The different periods of Greek sculpture are the Greek Archaic, Classical, and Hellenistic styles each represent different ideals. These are:
This period is best represented by the Kouros, which was derived and had evolved from Egyptian sculpture. The typical Kouros sculptures show these features: rigidity, one foot forward posture, proper hair depiction, bilateral symmetry (both on left and right side), and its frontality or being block-like. The sculptures differed from the Egyptian because they were nude, there was a notable no webbing between the arms and body, and the anatomical detail was greatly emphasized. The Archaic Kouros was the result of the athletic ideal through mathematical formula (1:8) which was more idealistic than realistic.
During Classical period, change in sculpture took form in the use of contrapposto. Contrapposto is an Italian word meaning “counterpoise”. This refers to an analytical sculptural technique wherein the artist demonstrates the natural counterbalance of the body by bending of the hips in one direction and the legs in another direction. During this period, the most significant change in sculpture that was apparent was the counterbalance, or s-curve of the body. One foot was put forward and the weight distribution was more naturalistic. Aside form contrapposto, other prominent changes that were depicted during Classical sculpture were: head turned on different plain from body which looked aloof. It represents reason controlled. Hair treatment was less formal. Archaic sculpture carved “stone into body”, while Classical carved a “body out of stone”. The aim of classical sculpture was to show a perfect balance and harmony through art. This was in consonance with the prevalent Greek philosophy during the period.
The first Greek statue to display contrapposto is the popular Kritios Boy. It helped made contrapposto a crucial element of Greek sculptural technique. The Canon of the Doryphoros (“spear-bearer”) is a perfect example of contrapposto which exhibited extraordinarily dynamic and sophisticated contrapposto in a cross-balance of rigid and loose limbs.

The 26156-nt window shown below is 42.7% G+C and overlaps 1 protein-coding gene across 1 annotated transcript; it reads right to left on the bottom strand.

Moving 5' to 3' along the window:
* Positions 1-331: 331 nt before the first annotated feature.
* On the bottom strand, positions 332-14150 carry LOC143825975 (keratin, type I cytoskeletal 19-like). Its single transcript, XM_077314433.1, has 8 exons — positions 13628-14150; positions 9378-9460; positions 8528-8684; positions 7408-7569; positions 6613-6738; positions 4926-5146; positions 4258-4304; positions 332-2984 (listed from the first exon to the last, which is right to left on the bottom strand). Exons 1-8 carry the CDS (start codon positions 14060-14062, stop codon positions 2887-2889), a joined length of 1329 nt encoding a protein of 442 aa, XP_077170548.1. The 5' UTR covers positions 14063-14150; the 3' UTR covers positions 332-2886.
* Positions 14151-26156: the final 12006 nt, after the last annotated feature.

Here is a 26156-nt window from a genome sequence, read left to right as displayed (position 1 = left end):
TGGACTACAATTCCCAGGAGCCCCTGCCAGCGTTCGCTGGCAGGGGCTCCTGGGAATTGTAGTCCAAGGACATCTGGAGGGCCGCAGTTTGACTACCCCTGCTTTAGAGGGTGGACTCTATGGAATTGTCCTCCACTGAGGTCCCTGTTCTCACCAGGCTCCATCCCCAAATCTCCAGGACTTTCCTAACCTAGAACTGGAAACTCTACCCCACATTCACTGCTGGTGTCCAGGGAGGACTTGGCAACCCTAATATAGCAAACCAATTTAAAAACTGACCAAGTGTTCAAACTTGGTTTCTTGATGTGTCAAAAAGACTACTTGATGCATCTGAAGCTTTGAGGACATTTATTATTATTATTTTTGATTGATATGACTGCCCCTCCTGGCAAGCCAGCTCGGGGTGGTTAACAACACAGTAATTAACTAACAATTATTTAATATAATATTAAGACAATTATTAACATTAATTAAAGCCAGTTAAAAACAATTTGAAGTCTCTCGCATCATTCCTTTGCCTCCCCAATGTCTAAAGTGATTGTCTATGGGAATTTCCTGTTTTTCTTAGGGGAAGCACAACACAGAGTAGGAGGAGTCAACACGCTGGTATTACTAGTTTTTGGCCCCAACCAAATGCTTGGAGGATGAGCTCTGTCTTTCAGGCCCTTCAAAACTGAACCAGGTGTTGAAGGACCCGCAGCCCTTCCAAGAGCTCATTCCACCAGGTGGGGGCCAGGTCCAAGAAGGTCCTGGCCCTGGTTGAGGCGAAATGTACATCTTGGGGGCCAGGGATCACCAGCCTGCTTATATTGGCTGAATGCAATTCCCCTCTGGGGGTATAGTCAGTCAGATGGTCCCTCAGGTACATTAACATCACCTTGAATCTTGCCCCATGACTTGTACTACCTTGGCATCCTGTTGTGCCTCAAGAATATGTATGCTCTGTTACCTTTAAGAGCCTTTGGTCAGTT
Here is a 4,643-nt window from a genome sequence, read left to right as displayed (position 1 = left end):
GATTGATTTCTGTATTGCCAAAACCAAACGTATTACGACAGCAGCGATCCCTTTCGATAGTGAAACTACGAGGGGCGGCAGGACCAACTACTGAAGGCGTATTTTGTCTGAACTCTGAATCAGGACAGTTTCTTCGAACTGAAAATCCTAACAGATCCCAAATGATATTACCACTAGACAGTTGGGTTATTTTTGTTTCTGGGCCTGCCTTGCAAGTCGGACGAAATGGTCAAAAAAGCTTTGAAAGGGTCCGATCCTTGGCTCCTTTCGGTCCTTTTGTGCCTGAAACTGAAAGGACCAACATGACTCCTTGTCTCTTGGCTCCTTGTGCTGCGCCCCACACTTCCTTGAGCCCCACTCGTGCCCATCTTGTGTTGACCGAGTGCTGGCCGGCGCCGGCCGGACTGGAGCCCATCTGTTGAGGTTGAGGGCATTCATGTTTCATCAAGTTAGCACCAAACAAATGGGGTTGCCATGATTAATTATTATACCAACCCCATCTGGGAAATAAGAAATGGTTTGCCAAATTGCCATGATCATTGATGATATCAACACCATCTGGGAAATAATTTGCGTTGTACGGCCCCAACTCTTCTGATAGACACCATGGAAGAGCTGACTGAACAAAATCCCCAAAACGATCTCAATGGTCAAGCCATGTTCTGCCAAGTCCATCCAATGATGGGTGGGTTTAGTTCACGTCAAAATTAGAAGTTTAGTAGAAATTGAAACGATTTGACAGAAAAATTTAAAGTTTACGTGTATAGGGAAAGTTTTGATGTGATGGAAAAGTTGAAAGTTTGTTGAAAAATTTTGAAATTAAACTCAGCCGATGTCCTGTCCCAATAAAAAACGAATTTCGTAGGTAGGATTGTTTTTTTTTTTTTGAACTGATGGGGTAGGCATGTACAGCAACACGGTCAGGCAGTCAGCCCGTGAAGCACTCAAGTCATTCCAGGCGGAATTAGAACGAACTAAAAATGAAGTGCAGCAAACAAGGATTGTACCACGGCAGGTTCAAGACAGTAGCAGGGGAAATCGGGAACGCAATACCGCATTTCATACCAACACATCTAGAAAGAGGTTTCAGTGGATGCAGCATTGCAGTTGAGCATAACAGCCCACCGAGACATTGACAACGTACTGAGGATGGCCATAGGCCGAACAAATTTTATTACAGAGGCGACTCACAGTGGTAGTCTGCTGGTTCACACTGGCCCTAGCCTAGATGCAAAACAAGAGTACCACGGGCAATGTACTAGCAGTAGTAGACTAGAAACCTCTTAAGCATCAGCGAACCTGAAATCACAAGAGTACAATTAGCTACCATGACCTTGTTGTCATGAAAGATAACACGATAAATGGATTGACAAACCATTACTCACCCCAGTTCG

The Classical period featured modifications in both the style and function of sculpture. Poses appeared more naturalistic as depicted by Charioteer of Delphi sculpture. The technical skill of Greek sculptors in depicting the human form in a different poses was enhanced. About 500 BC statues began to represent real people. The statues of Harmodius and Aristogeiton set up in Athens to commemorate the overthrow of the tyranny were reputed to be the very first public monuments to actual people.
The Hellenistic Period
The shift from the Classical to the Hellenistic period happened during the 4th century. The Hellenistic period occurred after the Peloponnesian War. It introduced the depiction of a new reality in Greek sculpture. The sculpture was no longer confined to the idealistic. An important piece during this period is “The Boxer” where it shows the boxer’s bleeding knuckles after the fight. Ideal beauty is no longer of paramount importance.
The essential characteristic during this period was that sculptures became more and more naturalistic. Common people, women, children, animals and domestic scenes became the popular subjects for sculpture. These sculptures were especially made for wealthy families used as ornamentation of their homes and gardens. The sculptures depict realistic portraits of men and women of all ages. Sculptors find it unnecessary to depict people as ideals of physical perfection.
With the advent of The Hellenistic Period, there was a noticeable explosion on the new dramatic portrayal of art in sculpture. The previous period, Classical, had paved the way for the flourishing of art during the Hellenistic period. Among the notable pieces of sculpture during this period were the Laocoön and His Sons, The Old Market Woman and At The Altar of Pergamon.
The sculpture “Laocoön and His Sons” showed extreme struggle through the body language and facial expressions of the piece. It depicted the struggles of the subjects. One can sense an overriding need to escape in the sculptures. The intensity is awe-inspiring upon first glance. The idealized male torso is shown in Laocoön, despite his insurmountable situation.
The Old Market Woman, also of the Hellenistic period, shows drama and heart wrenching artistic expression. She looks a bit mad. The facial expression is distorted. But we see that her knees are those of a young woman. They are wrinkle-free, slender, and fine-looking; which does not seem to conform to the age of the rest of her body. Such idealization is considered an essential part of art, despite being a naturalistic depiction.
And, finally, At The Altar of Pergamon, offers a number of representation of Greek life and myth. The figures shown seem to emerge from the ground, lending the temple a fuller portrayal of life. The classic idealization of the figure is depicted in a number of things such things as snakes, lapiths and centaurs, which represents Greek life and myth, both naturalistically and idealistically.